Following is a list of these digests:
- 1877: Cadwalader, John L. United States Department of State. Digest of the Published Opinions of the Attorneys-General, and of the Leading Decisions of the Federal Courts: With Reference to International Law, Treaties, and Kindred Subjects. Washington, D.C.: Government Printing Office, 1877. 1 volume.
- 1886: Wharton, Francis, Ed. A Digest of the International Law of the United States, taken from Documents Issued by Presidents and Secretaries of State, and from Decisions of Federal Courts and Opinions of Attorneys-General. Washington, D.C.: Government Printing Office, 1887. 3 volumes.
- 1906: Moore, John Bassett. A Digest of International Law As Embodied In Diplomatic Discussions, Treaties and Other International Agreements, International Awards, The Decisions Of Municipal Courts, And The Writings Of Jurists. Washington, D.C.: Government Printing Office, 1906. 8 volumes.
- Covering 1906-1940: Hackworth, Green Haywood. Digest Of International Law. Washington, D.C.: Government Printing Office, 1940-44. 8 volumes.
- Covering 1940-1960 (volumes published later in the series covered up to 1970) Whiteman, Marjorie M. Digest of International Law. Washington, D.C.: U.S. Department of State, 1963-73. 15 volumes.
- Covering 1973-1980: Digest of United States Practice in International Law. Washington, D.C.: Office of the Legal Adviser, Department of State, 1974-1986. Annual. Prepared by: Arthur W. Rovine, 1973-1974; Eleanor C. McDowell, 1975-1976; John A. Boyd, 1977; Marian L. Nash, 1978-1980.
- Covering 1981-1988: Cumulative Digest of United States Practice in International Law. Washington, D.C.: Office of the Legal Adviser, Dept. of State, 1993-1995. 3 volumes. Editor: Marian Nash (Leich).
- Covering 1989- : Digest of United States Practice in International Law. Washington, D.C.: International Law Institute, 2001-. The volumes were not published in sequence but began publication in 2001 with the volume for 2000. Earlier volumes were published retrospectively to fill in the gap between 2000 and the Cumulative Digest (covering 1981-1988). Many documents cited in editions since 1989 are available on the website of the Department of State. The introduction notes, “The State Department publishes the official version of the Digest exclusively on-line to make U.S. views on international law more quickly and readily accessible to our counterparts in other governments, and to international organizations, scholars, students, and other users, both within the United States and around the world.”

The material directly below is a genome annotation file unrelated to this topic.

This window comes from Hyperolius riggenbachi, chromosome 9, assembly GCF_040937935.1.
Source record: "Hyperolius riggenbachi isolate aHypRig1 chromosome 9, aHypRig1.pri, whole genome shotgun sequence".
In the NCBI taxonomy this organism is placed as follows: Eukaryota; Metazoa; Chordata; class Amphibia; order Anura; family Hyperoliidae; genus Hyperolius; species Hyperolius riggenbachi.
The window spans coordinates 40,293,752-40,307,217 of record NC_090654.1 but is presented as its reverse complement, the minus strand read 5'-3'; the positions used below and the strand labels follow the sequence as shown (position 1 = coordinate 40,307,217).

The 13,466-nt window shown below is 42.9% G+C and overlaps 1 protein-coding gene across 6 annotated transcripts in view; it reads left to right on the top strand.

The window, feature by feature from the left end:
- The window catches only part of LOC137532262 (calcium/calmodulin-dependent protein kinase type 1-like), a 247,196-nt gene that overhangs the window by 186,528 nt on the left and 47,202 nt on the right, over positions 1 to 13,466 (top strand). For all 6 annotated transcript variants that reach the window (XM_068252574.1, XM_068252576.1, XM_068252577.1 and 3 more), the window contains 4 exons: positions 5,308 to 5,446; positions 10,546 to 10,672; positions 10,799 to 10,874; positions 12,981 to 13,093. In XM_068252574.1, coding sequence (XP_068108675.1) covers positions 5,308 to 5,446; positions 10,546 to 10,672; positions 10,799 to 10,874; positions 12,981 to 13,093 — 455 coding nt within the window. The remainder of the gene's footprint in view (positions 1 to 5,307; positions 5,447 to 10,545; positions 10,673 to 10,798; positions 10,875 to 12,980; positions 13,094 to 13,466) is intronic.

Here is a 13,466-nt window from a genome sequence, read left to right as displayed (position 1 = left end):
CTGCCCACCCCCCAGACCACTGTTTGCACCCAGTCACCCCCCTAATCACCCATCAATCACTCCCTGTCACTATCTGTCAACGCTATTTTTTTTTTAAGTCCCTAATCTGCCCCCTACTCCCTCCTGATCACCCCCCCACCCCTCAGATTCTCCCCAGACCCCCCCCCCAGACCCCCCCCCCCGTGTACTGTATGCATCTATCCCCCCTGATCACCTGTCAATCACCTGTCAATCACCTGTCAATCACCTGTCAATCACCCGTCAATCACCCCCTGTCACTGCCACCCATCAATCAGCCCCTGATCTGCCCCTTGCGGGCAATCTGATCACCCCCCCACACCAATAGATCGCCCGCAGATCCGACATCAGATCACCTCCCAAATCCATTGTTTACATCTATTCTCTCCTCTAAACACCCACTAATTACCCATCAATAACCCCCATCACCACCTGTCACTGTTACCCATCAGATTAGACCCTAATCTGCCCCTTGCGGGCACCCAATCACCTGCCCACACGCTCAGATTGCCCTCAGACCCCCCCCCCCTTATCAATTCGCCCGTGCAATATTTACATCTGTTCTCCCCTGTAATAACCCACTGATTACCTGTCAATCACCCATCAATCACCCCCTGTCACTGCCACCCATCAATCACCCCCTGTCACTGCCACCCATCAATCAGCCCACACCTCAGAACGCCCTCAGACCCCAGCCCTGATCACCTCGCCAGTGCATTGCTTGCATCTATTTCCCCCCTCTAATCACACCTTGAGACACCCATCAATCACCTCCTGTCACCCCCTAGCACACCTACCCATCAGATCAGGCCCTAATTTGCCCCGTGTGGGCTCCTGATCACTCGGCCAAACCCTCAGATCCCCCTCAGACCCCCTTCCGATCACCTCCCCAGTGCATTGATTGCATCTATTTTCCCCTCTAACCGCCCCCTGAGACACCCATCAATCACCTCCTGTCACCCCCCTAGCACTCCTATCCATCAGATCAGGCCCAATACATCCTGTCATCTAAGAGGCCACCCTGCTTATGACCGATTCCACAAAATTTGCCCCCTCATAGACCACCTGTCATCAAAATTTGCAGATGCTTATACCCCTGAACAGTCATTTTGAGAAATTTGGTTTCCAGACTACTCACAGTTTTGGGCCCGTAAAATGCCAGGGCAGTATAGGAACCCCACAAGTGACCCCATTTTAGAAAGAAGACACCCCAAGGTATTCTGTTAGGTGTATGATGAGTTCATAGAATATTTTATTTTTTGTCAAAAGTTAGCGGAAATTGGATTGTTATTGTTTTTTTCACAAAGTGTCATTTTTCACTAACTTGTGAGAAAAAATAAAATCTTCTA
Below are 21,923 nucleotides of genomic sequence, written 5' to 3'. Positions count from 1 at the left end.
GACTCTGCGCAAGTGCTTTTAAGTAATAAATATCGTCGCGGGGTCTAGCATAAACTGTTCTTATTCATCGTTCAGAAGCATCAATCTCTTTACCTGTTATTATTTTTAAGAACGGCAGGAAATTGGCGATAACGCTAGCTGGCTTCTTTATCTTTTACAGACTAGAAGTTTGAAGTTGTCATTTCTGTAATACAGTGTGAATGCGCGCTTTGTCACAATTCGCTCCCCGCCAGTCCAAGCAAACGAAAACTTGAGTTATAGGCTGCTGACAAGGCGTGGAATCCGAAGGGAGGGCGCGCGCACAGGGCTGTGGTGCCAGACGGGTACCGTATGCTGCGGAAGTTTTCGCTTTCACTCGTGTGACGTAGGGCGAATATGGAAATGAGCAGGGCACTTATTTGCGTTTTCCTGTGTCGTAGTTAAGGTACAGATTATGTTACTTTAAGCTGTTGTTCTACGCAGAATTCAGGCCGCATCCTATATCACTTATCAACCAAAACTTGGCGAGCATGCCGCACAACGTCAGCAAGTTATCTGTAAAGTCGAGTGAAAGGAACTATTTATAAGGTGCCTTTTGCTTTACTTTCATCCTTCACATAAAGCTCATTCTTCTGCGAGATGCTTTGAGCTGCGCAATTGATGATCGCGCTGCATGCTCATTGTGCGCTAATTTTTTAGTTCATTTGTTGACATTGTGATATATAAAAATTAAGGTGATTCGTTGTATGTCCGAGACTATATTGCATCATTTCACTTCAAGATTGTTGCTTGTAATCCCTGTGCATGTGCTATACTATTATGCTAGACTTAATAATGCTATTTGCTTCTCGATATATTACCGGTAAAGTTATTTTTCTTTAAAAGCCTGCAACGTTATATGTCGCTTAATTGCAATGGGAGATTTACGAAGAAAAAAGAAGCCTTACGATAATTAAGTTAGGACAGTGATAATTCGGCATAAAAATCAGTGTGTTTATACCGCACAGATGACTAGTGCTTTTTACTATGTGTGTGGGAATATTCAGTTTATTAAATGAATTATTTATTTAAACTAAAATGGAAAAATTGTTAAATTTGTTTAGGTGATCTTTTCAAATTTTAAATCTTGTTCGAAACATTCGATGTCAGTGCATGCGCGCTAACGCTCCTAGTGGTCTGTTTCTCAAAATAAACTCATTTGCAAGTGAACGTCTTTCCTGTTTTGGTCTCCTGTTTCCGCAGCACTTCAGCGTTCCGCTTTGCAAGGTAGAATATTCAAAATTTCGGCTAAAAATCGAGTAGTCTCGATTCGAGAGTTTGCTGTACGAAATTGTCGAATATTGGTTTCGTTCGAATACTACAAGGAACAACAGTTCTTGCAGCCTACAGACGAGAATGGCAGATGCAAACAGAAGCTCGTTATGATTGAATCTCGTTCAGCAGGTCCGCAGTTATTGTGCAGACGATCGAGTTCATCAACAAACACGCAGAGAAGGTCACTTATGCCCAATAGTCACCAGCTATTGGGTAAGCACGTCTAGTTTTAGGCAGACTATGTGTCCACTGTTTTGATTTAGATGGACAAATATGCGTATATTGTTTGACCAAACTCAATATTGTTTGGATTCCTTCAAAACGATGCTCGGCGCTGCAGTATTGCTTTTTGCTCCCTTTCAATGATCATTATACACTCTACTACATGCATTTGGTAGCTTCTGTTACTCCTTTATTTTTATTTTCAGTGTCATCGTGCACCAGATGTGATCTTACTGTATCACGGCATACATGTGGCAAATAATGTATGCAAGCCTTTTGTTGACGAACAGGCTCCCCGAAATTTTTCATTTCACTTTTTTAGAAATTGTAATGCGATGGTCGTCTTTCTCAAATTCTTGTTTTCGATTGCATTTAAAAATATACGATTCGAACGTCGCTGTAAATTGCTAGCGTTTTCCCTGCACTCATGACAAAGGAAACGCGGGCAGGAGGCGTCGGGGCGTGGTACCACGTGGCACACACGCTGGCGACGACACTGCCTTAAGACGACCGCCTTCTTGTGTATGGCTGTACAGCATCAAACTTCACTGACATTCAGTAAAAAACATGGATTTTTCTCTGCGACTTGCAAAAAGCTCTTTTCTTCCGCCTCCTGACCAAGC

- Covering 1989-1990, Mary S. Pickering, Sally J. Cummins, and David P. Stewart, editors, published in 2003. 1 volume.
- Covering 1991-1999, Sally J. Cummins and David P. Stewart, editors, published in 2005. 2 volumes.
- Covering 2000, Sally J. Cummins and David P. Stewart, editors, published in 2001. 1 volume.
- Covering 2001, Sally J. Cummins and David P. Stewart, editors, published in 2002. 1 volume.
- Covering 2002, Sally J. Cummins and David P. Stewart, editors, published in 2003. 1 volume.
- Covering 2003, Sally J. Cummins and David P. Stewart, editors, published in 2004. 1 volume.
- Covering 2004, Sally J. Cummins, editor, published in 2006. 1 volume.
- Covering 2005, Sally J. Cummins, editor, published in 2007. 1 volume.
- Covering 2006, Sally J. Cummins, editor, published in 2007. 1 volume.
- Covering 2007, Sally J. Cummins, editor, published in 2008. 1 volume.
- Covering 2008, Elizabeth R. Wilcox, editor, published in 2010. 1 volume.
- Covering 2009, Elizabeth R. Wilcox, editor, published in 2011. 1 volume.
- Covering 2010, Elizabeth R. Wilcox, editor, published in 2011. 1 volume.
- Covering 2011, CarrieLyn D. Guymon, editor, published in 2012. 1 volume. Official version published exclusively online for the first time.
- Covering 2012, CarrieLyn D. Guymon, editor, published in 2013. 1 volume. Official version published exclusively online.
- Covering 2013, CarrieLyn D. Guymon, editor, published in 2014. 1 volume. Official version published exclusively online.
- Covering 2014, CarrieLyn D. Guymon, editor, published in 2015. 1 volume. Official version published exclusively online.
- Covering 2015, CarrieLyn D. Guymon, editor, published in 2016. 1 volume. Official version published exclusively online.
- Covering 2016, CarrieLyn D. Guymon, editor, published in 2017. 1 volume. Official version published exclusively online.
Secondary sources are sometimes the best way to find descriptions of a state’s practice in international law. Also, they usually provide excellent citations to the documents themselves and sometimes excerpts or texts of the documents.
Following is a list of secondary sources on the practice of the U.S. in international law: